Agfa Billy Clack No. 74
|Body Type||:||Folding Strut|
|Image Size||:||2¼ x 3¼ in|
|Lens Type||:||bilinar achromat|
|Focal Range||:||7ft - inf.|
|Apertures||:||f/11, f/16, f/22|
|Shutter Speeds||:||B,I(1/30 sec)|
|Size Open (w x h x d)||:||85 x 165 x 105 mm|
|Size Closed (w x h x d)||:||85 x 165 x 36 mm|
Art Deco Credentials
Iconic: Famous, well-known and celebrated
- Produced during the main Art Deco period.
- Symmetrical geometric design on front panel.
- Raised chrome strips and glossy black enamel on sides.
- Fine chevron pattern in leatherette covering;
- Chrome struts.
- Concentric circles on film door latch, lens plate release and film winder.
The Billy-Clack No.74 is one of two strut-folding cameras made by Agfa from about 1934 to 1940. The two models have different formats. The No. 74 takes eight 6×9 cm pictures on 120 film whereas the Agfa Billy Clack No.51 takes sixteen 4.5×6 cm pictures on 120 film. The name 'Clack' was used for simple cameras made by Rietzschel before they and Agfa merged. In some countries they were sold with the name Speedex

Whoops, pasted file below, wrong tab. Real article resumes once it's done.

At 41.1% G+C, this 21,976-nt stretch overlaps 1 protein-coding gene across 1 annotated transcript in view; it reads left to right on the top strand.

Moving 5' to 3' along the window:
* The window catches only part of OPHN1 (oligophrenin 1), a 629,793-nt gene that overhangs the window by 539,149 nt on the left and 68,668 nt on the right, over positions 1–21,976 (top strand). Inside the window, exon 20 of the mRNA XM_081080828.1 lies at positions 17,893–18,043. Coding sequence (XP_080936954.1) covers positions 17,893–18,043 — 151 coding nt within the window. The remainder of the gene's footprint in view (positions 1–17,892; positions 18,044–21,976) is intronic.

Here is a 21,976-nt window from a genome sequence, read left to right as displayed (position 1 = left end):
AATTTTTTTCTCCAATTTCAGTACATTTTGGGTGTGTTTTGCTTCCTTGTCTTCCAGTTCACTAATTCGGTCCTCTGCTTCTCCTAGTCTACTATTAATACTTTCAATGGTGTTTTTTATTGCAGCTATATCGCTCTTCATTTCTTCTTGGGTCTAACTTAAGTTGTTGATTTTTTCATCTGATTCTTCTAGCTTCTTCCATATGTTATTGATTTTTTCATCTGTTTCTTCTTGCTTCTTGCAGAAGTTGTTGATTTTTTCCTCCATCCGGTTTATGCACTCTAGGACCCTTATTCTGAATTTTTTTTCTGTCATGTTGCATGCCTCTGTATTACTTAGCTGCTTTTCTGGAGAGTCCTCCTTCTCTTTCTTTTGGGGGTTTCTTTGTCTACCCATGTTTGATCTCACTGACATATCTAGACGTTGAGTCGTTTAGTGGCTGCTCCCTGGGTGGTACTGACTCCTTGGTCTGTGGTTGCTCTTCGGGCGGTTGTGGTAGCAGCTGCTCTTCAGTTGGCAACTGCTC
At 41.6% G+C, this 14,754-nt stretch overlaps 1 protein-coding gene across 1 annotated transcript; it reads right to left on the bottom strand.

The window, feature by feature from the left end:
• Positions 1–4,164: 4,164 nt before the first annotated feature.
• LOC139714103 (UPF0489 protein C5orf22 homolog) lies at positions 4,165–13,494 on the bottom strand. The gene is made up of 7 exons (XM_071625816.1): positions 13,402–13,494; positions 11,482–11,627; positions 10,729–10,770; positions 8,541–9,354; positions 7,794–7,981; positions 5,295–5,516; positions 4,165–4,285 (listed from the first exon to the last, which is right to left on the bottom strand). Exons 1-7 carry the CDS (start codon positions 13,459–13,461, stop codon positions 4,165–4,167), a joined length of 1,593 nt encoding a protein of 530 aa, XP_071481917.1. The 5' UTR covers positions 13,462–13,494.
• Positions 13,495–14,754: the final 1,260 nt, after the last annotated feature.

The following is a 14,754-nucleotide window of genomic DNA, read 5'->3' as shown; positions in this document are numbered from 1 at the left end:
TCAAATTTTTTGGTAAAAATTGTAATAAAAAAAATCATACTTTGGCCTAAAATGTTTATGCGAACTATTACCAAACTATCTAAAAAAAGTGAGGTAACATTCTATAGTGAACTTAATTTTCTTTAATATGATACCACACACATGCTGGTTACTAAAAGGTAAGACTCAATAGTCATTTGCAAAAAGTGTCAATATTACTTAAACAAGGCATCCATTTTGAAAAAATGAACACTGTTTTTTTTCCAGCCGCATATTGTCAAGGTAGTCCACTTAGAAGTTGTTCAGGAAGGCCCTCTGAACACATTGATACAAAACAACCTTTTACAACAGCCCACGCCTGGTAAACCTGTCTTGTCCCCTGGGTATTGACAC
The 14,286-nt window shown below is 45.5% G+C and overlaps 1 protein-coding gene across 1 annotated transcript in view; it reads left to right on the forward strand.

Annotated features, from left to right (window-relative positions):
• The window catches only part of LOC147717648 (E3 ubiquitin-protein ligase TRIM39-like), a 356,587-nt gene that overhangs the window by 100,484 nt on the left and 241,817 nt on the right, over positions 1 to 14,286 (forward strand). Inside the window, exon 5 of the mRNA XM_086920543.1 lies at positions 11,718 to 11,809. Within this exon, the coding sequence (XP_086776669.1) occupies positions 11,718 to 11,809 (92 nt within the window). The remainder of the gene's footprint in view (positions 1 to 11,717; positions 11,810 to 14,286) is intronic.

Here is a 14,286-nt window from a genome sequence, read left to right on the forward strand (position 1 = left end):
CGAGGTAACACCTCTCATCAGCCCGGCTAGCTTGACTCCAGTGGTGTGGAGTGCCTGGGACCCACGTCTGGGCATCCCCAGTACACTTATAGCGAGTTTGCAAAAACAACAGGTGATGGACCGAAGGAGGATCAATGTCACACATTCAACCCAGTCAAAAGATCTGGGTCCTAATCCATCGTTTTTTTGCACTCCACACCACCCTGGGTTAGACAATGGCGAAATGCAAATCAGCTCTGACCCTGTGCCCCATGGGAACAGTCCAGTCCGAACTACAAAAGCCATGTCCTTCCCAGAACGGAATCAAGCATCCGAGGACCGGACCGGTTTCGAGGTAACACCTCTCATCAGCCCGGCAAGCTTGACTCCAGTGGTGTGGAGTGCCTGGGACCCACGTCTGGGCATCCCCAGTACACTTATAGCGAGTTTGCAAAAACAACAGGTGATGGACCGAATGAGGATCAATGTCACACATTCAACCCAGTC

The front panel is decorated with glossy black enamel between raised chrome strips. It has a bilinar achromat lens with aperture settings for f/11, f/16 and f/22 switching between fixed-size apertures. It has an 'I' and 'B' shutter and brilliant finders for both orientations. It also has a folding frame finder on the camera body. This camera has a portrait lens which can be swung into place using a lever underneath the face plate. Early examples are covered with leatherette with vertical stripes impressed above the Agfa rhombus logo. Later cameras, like the one shown here have the fine chevron patterned covering.
How to Use
The Billy-Clack takes good quality snaps with 120 film which is easily available. As the shutter speed is only 1/30s - 1/40s, it is advisable to use a tripod to get clear shake free images. However, holding it against a wall or other solid object would work as well. For quick snapshots, hold it firmly against your body. The snapshots below were taken using Portra 120 160 film. Don't worry too much about exposure values, the latitude of modern films is good. With ISO 100 film use the aperture f/22 for sunny days, f/16 for hazy days and f/11 for cloudy days.